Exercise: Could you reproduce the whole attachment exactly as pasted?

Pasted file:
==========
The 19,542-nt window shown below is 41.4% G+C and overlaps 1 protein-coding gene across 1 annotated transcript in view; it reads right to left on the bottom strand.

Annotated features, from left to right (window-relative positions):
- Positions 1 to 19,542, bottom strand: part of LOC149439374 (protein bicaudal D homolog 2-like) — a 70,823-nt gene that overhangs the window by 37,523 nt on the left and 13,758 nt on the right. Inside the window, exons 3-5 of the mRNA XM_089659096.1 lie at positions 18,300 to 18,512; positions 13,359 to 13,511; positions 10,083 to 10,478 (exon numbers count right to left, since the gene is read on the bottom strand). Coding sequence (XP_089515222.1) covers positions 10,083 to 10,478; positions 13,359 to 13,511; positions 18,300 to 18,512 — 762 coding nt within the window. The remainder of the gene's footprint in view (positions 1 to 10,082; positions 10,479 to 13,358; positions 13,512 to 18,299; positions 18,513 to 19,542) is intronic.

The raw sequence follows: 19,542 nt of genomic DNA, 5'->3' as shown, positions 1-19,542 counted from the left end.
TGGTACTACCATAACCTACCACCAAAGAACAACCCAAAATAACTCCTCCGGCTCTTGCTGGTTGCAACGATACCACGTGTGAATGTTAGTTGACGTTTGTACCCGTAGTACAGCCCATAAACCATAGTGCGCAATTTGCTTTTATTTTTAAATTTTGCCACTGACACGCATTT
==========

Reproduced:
The 19,542-nt window shown below is 41.4% G+C and overlaps 1 protein-coding gene across 1 annotated transcript in view; it reads right to left on the bottom strand.

Annotated features, from left to right (window-relative positions):
- Positions 1 to 19,542, bottom strand: part of LOC149439374 (protein bicaudal D homolog 2-like) — a 70,823-nt gene that overhangs the window by 37,523 nt on the left and 13,758 nt on the right. Inside the window, exons 3-5 of the mRNA XM_089659096.1 lie at positions 18,300 to 18,512; positions 13,359 to 13,511; positions 10,083 to 10,478 (exon numbers count right to left, since the gene is read on the bottom strand). Coding sequence (XP_089515222.1) covers positions 10,083 to 10,478; positions 13,359 to 13,511; positions 18,300 to 18,512 — 762 coding nt within the window. The remainder of the gene's footprint in view (positions 1 to 10,082; positions 10,479 to 13,358; positions 13,512 to 18,299; positions 18,513 to 19,542) is intronic.

The raw sequence follows: 19,542 nt of genomic DNA, 5'->3' as shown, positions 1-19,542 counted from the left end.
TGGTACTACCATAACCTACCACCAAAGAACAACCCAAAATAACTCCTCCGGCTCTTGCTGGTTGCAACGATACCACGTGTGAATGTTAGTTGACGTTTGTACCCGTAGTACAGCCCATAAACCATAGTGCGCAATTTGCTTTTATTTTTAAATTTTGCCACTGACACGCATTT